Successful EAs don’t stay in one place; they thrive on and continuously seek out new challenges. They understand that growth and development is the key to success. Though it’s not always about additional salary and perks, they also know that those benefits accompany professional success. A successful EA can move from an entry-level position starting at AU$61,000 annually to AU$150,000 annually with CEO responsibilities.
Turn Frustration into Affirmation
EAs can experience frustration due to poorly planned projects, missing materials, beleaguered bosses, and absentee staff. Gun executive assistants turn their frustration into action; they use ambiguity to their advantage and become the focal point, using their communication, leadership, and energizing skills to bring everyone’s attention back to the main issue.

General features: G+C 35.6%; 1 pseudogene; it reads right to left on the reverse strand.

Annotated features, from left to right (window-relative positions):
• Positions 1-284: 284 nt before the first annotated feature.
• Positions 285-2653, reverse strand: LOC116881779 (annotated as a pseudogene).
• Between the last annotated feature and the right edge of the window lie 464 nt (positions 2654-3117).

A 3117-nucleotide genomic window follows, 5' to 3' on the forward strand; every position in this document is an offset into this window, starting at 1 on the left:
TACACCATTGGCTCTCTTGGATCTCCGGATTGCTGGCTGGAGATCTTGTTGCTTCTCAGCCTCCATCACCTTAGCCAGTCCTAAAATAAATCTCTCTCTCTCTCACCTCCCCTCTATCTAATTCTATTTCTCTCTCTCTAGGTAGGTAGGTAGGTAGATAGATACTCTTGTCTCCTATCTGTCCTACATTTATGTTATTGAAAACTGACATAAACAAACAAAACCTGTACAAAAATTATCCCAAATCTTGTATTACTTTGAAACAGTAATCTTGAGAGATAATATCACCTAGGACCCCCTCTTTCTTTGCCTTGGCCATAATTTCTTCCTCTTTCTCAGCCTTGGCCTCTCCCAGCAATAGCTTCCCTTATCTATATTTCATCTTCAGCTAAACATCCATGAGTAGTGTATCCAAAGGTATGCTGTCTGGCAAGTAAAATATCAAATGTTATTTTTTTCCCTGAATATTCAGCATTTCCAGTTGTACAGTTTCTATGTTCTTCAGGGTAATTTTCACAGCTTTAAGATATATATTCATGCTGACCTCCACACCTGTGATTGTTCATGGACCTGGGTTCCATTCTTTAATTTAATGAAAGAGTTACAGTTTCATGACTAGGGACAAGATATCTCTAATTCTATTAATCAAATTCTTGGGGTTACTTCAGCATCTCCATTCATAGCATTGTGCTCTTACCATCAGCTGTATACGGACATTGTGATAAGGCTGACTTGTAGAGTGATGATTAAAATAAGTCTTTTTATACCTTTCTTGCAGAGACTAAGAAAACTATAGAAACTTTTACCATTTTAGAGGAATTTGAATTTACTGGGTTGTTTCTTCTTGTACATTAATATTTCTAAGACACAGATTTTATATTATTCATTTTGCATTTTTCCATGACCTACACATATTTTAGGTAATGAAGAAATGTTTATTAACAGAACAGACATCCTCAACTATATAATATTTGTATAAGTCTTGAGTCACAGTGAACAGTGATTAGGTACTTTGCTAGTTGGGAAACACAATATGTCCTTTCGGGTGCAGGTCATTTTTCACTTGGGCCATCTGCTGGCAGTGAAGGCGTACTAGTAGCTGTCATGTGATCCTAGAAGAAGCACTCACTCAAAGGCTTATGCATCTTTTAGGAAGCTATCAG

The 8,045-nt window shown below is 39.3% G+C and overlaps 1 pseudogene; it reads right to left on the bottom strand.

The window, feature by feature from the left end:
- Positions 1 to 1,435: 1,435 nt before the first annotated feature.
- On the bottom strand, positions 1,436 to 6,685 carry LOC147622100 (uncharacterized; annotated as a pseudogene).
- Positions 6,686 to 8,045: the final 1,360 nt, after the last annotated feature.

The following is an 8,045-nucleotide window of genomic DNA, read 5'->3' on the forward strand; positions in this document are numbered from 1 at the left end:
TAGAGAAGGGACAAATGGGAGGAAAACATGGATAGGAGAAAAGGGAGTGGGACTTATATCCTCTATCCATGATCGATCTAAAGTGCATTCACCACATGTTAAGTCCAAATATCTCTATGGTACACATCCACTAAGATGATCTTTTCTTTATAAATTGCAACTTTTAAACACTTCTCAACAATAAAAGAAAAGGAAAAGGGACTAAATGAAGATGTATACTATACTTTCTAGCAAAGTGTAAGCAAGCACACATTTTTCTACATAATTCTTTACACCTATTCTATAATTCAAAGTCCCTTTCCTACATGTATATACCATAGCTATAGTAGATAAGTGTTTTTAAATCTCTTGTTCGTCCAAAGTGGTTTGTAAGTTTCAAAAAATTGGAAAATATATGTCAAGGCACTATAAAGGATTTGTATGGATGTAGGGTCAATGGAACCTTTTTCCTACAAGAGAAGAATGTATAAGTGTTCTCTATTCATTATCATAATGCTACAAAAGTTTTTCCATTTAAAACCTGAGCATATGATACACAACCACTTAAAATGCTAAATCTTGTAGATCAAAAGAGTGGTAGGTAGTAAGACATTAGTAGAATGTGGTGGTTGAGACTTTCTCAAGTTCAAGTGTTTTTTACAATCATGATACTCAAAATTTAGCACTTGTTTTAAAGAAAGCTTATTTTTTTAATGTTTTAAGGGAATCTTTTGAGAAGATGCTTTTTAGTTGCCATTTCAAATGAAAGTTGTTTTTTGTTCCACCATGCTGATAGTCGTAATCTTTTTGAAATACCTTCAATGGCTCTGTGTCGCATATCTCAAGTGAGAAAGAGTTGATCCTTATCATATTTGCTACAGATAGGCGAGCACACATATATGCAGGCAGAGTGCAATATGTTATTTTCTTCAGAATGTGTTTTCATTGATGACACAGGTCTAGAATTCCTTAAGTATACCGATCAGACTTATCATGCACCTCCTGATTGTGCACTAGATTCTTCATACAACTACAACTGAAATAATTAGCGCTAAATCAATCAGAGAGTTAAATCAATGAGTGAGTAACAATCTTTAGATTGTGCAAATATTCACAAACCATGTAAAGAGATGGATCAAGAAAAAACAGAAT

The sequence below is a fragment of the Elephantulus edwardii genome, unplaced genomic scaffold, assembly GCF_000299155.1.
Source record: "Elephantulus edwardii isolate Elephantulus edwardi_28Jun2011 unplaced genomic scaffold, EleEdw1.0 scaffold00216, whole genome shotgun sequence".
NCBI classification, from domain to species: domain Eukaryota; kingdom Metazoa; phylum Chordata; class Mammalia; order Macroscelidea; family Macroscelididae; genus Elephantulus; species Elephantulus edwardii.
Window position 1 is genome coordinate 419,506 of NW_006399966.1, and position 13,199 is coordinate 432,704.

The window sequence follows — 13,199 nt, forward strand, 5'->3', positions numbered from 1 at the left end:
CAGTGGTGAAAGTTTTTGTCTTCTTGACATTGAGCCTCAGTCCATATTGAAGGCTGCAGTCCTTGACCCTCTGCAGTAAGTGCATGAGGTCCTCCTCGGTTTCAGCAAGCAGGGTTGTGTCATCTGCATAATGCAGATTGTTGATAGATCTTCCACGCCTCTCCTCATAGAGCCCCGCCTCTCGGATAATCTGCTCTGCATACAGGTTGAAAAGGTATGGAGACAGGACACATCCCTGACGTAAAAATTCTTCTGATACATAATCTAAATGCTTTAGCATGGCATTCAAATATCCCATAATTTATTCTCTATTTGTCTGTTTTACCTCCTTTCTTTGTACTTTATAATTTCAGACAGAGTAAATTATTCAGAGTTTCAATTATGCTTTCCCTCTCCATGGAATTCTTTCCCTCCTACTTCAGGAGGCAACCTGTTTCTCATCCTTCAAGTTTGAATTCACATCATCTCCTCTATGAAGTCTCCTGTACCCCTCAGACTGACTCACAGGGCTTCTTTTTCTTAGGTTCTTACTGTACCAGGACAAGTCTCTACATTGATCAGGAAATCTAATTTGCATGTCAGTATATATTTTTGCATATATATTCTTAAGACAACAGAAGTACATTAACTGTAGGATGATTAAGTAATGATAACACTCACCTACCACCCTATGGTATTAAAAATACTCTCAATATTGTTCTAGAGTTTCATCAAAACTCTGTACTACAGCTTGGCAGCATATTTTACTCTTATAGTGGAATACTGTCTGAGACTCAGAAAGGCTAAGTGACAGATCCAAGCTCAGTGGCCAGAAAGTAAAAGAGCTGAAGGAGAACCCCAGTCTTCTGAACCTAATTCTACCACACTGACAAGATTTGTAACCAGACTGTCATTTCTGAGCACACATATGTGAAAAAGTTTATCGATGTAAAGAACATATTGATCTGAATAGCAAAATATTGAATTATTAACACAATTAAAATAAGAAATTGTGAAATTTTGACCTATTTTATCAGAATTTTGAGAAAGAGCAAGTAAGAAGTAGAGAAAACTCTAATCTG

Accept Your Mistakes
Errors are part of everyday life. Mistakes happen on the job, but experienced EAs don’t allow problems to slow them down. While all humans make mistakes, the productive ones don’t make the same mistakes over and over. Successful EAs know this, and always walk away from their mistakes having learned from them. Additionally, top-notch EAs use their past mistakes to direct their future endeavors.
Master Technical & “Soft” Skills
A survey of over 500 EAs and PAs found that the majority believed knowledge of the latest computer software and hardware is just as important as the ability to assist the boss with prioritizing and organizing the work day. These supplementary skills won’t make or break your job, but they will certainly set you apart, and help you become an indispensable asset.
Draw a Line in the Sand